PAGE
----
You will not believe some of the strangest deep sea creatures that exist. These creatures come in all shapes and sizes but they are all bizarre. It’s like they are alien beings that somehow ended up on Earth! Have you seen these deep sea creatures before? Check out the 25 Strangest Deep Sea Creatures Discovered.
This one animal is actually a colony of multiple polyps and medusas. When attached to one another, the orange gas that goes through them resembles a breath of fire.
This strange and colorful shrimp is actually pretty unique! Mantis shrimp have 16 color receptors in their eyes; humans only have 3, meaning they have extremely strong color vision!
A strange looking type of sea star, the basket star is characterized by having 5 central arms that branch further and further forming a mesh like basket. They unfurl their arms to catch their prey.
Also known as water bears, these microscopic creatures have long plump bodies with scrunched up heads. They are practically indestructible and have even been said to survive in outer space!
Giant Tube Worms
This strange creature was completely unknown to the world until scientists that were studying hydrothermal vents in the Pacific Ocean found them living nearby. Unlike other living things, they do not need light to survive; they’ve adapted to the darkness and get their nutrition from bacteria.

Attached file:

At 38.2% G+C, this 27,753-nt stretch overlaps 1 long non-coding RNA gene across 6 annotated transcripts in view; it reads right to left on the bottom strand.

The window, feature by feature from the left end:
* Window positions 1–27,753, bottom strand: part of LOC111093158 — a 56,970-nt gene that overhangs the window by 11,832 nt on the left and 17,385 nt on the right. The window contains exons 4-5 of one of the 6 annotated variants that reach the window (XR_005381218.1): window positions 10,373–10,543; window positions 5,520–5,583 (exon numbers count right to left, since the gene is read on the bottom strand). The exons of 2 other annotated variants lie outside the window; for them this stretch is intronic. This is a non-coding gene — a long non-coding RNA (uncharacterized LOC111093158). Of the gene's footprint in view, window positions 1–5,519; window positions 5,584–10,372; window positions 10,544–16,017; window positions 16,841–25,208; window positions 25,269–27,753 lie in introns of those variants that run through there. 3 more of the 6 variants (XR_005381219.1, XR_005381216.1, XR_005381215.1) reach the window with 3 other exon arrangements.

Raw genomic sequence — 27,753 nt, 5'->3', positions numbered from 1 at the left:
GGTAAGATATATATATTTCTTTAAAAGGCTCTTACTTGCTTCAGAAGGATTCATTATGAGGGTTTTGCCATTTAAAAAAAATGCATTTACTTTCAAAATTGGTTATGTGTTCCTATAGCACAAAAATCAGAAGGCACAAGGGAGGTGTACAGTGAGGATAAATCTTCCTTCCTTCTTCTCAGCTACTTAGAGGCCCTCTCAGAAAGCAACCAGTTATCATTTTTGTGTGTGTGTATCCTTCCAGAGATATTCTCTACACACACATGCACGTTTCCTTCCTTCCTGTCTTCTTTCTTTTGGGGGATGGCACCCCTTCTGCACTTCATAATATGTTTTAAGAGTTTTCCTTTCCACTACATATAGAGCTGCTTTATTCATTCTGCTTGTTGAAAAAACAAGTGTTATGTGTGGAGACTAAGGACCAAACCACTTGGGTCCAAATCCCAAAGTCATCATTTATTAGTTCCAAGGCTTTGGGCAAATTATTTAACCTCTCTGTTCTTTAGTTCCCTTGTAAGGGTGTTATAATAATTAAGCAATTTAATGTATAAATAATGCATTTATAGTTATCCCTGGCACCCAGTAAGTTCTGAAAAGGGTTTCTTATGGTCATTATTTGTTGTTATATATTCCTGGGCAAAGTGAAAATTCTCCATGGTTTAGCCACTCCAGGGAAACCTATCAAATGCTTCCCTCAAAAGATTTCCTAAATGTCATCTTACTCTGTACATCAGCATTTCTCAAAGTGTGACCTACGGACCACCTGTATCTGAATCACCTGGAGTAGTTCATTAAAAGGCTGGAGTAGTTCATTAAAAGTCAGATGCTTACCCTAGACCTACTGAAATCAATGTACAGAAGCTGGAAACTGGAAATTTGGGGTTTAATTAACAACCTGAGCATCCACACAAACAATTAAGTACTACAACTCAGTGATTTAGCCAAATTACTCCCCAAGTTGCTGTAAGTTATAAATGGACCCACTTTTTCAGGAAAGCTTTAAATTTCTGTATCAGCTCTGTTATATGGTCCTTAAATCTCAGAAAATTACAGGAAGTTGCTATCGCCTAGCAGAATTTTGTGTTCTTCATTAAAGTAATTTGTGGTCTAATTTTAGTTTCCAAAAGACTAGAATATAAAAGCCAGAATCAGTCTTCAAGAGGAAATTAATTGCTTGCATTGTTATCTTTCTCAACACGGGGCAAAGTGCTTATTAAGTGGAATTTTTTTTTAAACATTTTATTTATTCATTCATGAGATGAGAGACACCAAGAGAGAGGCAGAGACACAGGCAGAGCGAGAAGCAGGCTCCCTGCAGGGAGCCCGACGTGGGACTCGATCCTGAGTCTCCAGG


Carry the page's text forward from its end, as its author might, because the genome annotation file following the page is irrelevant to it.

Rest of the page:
One of the more interesting deep water sharks, the Sixgill Shark is unique for its six gills, because unlike other sharks that have 5 gills, this shark has 6! They also have the widest distribution when it comes to sharks, but no worries, this shark is rarely a threat to humans.
This fish got its name from its immediate appearance; it has two large teeth that stick out and resemble wolf teeth. Luckily, these fish are harmless to humans; they live in the Atlantic ocean.
The Terrible-Claw Lobster was discovered in 2007. The claws are noticeably different from most lobster claws thus their name. Today, researchers and scientists are still unsure about the function of the claws.
The Giant Isopod is closely related to shrimps, crabs, and roly-polys. This isopod became so large because of deep sea gigantism, which is when deep sea creatures grow to become larger than their shallow water relatives.